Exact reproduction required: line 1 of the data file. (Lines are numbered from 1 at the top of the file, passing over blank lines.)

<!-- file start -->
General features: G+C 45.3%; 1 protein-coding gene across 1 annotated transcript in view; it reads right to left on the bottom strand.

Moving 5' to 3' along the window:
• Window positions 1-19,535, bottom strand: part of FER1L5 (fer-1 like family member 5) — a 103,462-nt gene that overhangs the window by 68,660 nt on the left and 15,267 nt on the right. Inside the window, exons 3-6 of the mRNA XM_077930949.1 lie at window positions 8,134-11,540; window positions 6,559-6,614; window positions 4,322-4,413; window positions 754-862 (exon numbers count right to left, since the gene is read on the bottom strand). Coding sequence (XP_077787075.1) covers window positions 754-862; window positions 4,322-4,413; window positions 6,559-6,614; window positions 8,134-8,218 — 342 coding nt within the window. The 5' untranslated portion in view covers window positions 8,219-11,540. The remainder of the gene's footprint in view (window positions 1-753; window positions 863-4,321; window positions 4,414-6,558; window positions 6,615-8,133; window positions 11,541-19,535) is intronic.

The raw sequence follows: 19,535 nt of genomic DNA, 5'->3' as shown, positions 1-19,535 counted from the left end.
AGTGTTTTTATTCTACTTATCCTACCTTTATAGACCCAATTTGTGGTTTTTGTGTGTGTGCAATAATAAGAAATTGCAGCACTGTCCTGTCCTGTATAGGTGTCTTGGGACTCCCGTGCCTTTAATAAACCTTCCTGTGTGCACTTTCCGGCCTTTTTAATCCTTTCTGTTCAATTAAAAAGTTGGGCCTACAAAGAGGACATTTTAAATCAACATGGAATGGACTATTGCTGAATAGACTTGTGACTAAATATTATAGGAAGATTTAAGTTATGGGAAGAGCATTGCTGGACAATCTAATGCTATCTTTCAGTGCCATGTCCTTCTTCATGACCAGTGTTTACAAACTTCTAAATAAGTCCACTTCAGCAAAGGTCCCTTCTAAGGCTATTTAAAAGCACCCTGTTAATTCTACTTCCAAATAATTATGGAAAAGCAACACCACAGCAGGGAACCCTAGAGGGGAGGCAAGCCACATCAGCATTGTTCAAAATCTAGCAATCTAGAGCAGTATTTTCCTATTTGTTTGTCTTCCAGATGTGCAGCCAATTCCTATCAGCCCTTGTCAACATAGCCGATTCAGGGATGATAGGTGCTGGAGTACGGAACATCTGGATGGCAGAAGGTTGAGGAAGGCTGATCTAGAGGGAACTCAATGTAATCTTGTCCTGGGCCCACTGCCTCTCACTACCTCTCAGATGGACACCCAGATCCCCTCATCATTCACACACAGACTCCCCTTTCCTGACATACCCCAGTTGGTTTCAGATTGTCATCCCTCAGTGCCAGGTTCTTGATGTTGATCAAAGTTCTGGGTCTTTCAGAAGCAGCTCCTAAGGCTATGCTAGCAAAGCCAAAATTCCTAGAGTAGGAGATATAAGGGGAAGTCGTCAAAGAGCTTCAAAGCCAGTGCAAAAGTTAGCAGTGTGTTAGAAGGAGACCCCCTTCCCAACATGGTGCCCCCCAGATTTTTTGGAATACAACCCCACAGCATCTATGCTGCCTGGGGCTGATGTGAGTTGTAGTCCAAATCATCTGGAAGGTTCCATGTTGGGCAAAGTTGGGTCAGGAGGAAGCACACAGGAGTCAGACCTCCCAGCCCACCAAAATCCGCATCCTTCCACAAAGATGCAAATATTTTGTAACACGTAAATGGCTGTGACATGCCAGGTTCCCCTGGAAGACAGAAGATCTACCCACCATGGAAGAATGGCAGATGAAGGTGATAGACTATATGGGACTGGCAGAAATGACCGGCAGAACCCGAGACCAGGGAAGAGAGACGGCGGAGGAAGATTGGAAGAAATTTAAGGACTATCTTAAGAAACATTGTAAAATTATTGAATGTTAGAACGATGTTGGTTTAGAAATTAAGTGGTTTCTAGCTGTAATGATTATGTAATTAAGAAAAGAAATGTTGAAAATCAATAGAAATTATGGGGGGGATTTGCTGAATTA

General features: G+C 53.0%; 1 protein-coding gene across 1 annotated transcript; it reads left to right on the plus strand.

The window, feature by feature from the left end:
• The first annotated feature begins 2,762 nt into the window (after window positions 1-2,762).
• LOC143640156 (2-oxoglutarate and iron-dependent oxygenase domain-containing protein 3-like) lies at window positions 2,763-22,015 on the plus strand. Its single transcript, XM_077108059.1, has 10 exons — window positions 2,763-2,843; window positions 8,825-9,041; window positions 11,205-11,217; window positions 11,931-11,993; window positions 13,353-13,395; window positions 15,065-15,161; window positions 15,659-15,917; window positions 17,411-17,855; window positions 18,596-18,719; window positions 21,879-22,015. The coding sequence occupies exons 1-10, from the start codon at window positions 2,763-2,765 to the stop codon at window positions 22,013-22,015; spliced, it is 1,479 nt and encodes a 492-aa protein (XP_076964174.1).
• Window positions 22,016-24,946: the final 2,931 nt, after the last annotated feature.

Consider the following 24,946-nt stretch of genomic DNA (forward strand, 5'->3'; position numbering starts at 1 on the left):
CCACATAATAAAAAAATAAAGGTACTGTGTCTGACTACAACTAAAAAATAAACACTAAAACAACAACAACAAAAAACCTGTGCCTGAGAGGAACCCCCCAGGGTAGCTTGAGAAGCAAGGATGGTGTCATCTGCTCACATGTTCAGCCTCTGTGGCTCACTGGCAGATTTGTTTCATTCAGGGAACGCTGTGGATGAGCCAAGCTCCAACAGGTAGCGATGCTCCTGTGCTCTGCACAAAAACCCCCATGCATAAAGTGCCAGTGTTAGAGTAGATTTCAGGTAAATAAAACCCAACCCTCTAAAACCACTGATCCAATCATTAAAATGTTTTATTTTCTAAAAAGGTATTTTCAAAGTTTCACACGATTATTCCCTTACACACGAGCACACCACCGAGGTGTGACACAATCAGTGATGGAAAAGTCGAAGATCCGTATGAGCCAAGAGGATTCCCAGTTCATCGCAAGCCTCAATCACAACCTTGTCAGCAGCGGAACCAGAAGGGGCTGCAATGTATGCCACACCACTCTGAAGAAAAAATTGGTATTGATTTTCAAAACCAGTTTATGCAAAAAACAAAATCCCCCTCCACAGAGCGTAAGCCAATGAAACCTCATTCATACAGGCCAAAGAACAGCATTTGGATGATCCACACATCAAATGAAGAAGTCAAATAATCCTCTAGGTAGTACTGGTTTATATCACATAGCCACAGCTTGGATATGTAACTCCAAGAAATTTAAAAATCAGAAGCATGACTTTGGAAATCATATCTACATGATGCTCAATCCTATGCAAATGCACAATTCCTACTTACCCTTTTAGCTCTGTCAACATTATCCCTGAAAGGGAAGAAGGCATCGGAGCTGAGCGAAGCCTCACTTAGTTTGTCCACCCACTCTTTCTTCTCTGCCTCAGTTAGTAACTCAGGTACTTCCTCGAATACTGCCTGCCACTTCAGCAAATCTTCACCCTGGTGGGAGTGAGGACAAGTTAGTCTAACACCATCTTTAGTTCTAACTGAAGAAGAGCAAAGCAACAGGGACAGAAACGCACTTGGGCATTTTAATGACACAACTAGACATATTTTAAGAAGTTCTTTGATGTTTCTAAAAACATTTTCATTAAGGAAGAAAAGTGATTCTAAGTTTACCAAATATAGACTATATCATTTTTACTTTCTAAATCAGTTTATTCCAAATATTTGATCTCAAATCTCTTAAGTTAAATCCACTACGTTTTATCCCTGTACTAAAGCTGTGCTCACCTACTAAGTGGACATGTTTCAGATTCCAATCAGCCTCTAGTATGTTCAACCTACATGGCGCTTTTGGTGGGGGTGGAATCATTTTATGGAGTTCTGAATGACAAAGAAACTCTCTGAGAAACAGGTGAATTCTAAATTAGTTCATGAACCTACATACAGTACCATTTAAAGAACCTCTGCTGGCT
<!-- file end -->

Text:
General features: G+C 45.3%; 1 protein-coding gene across 1 annotated transcript in view; it reads right to left on the bottom strand.